The scope of the independent counsel's initial referral is too narrow: Ken Starr was hired to look into worse abuses than the cover-up of a sex scandal.
President Clinton's defense, however, is disappointingly weak: admit sin but deny crime and beg forgiveness for lying while continuing to lie.The central fact making a mockery of his misty-eyed "repentance" is this: He refuses to admit, even now, that he and Monica Lewinsky had a sexual relationship.
That phrase was precisely defined by a federal judge to include intimate touching. He denied it falsely in his Paula Jones deposition; he repeated the false denial before a federal grand jury; and even today he would have the nation believe that he never once touched Lewinsky's proffered bosom during their 10 Oval Office assignations.
Nobody believes him because his look-ma-no-hands assertion so patently defies common sense. Why does he persist in the lie? Two reasons:
1. If he admits lying in his January Jones deposition, the 8th Circuit Court of Appeals would likely reinstate Jones' case. A jury would surely believe her now, which would cost Clinton a million dollars.
2. If he admits having repeated to the grand jury in August his false and misleading testimony, the president would be confessing to perjury. That would be an undisputed count in an impeachment, and whenever he left office might result in his arrest and conviction - the dread "Jail to the Chief."
Thus, his continued lying is not irrational. He runs great financial and legal risks in telling the whole truth. That's why we see his legalistic contortions and semantic evasions that turn truth on its head. Clinton's tactic is to limit potential loss. But this continued lying will expose his false contrition, erode popular support and hasten his political demise.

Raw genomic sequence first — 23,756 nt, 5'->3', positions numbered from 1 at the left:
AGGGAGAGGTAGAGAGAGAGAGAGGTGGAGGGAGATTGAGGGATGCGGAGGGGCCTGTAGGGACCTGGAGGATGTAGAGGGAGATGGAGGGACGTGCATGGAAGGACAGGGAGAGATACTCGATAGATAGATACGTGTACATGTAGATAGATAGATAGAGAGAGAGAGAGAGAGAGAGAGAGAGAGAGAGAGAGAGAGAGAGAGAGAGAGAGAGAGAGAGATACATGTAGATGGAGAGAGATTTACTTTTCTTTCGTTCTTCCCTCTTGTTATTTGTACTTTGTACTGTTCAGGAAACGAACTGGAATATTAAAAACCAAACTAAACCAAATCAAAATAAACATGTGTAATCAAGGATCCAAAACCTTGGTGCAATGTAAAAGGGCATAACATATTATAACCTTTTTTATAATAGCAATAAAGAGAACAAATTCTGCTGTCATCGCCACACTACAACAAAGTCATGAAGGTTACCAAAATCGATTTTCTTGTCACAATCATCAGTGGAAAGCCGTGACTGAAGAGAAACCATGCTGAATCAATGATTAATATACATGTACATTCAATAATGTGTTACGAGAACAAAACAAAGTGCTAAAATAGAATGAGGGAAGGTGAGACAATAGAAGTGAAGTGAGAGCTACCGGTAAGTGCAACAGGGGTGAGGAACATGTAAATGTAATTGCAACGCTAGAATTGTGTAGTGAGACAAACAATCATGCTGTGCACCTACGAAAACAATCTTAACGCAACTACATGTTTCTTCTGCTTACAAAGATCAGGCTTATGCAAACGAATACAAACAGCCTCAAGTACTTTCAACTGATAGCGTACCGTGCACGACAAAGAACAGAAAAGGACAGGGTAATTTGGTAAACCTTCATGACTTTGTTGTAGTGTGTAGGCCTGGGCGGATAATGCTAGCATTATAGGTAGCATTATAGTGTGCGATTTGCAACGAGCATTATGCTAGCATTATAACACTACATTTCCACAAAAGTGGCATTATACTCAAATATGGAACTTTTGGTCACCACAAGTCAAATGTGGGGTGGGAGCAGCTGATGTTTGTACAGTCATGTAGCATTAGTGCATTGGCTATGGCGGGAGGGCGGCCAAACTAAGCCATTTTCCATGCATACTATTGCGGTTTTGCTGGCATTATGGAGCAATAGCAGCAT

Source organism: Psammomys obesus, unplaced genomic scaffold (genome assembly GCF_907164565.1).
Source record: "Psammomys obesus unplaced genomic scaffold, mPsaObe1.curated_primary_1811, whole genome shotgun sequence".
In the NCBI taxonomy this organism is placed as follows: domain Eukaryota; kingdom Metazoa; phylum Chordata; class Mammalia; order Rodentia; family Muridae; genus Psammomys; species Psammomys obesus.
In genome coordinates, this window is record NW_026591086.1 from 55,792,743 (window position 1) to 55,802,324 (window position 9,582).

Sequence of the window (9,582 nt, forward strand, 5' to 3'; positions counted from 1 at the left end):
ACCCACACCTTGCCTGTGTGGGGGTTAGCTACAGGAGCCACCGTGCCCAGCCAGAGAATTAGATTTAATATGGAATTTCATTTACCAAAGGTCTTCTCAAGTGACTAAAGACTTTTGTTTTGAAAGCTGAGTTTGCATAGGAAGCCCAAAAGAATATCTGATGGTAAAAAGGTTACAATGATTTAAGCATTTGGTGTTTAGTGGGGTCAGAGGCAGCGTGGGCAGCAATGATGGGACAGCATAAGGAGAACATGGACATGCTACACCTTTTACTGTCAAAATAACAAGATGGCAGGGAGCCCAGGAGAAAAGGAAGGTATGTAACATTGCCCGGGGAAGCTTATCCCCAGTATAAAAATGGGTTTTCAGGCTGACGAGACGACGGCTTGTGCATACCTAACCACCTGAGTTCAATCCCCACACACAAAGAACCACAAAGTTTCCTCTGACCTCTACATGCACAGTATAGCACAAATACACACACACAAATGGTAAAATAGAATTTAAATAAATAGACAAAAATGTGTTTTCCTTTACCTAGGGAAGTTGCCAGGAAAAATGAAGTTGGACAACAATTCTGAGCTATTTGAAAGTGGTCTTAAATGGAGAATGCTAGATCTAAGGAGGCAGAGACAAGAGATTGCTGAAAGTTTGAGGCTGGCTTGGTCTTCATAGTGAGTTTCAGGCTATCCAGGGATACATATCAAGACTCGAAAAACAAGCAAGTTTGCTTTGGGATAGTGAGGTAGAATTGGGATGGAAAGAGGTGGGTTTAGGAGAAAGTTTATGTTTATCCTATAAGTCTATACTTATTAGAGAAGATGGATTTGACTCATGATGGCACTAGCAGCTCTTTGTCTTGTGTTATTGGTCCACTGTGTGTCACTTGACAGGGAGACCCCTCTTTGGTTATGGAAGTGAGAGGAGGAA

His defense strategy is overly cautious. He should realistically face up to the likelihood of House impeachment, and if he is to win Senate acquittal, he must risk all. That means telling the whole truth now and gutsily facing the consequences later, which would give credence to his argument that the concealment of adultery is not the "high" crime that justifies re-moval.
He would win back considerable respect by pledging to reject any pardon and daring the independent counsel to bring him to trial for perjury on Jan. 21, 2001. (Not much of a gamble; no D.C. jury would convict him.) And while he's at it, apologize to Paula and settle her case.
Clinton does not have it in his character to cut out the present artful dodging and do this, of course; it would be the political equivalent of all-out, clothes-off intercourse.
Now to Starr's unfinished business. His referral completes less than one-fourth of his assignments.
Starr is duty-bound, after these four years, to come up with indictments or criminal informations on the Whitewater obstruction, the Clintons' abuse of Justice Department prosecution to make places for travel office patronage, and the invasion of 900 FBI files by White House snoops. Or to report on those investigations if they exonerate Hillary, Bruce Lindsey, Craig Livingstone et al.
In the sex cover-up, we see direct conflicts of grand jury testimony. Monica swears that Vernon Jordan told her at a breakfast to destroy evidence, but the president's friend insists the breakfast never happened; on another front, Jordan's testimony conflicts with Clinton's. Is the prosecutor fearful of being trounced in jury trials, where rules of evidence and presumption of innocence apply - as they do not in his House referral?
Surprises may be in store. "All phases of the investigation are now nearing completion," Starr promises in his report. Do they show a pattern of deceit and delay, of stonewalling and spinning, of perjury and abuse of power on heavy political matters - Clinton habits so dramatically demonstrated in the cover-up of a sex scandal?
Many will find poetic justice in Clinton's escaping discovery of high crimes and being brought down by lower crimes. But poetic justice, or rough justice, is not real justice.
New York Times News Service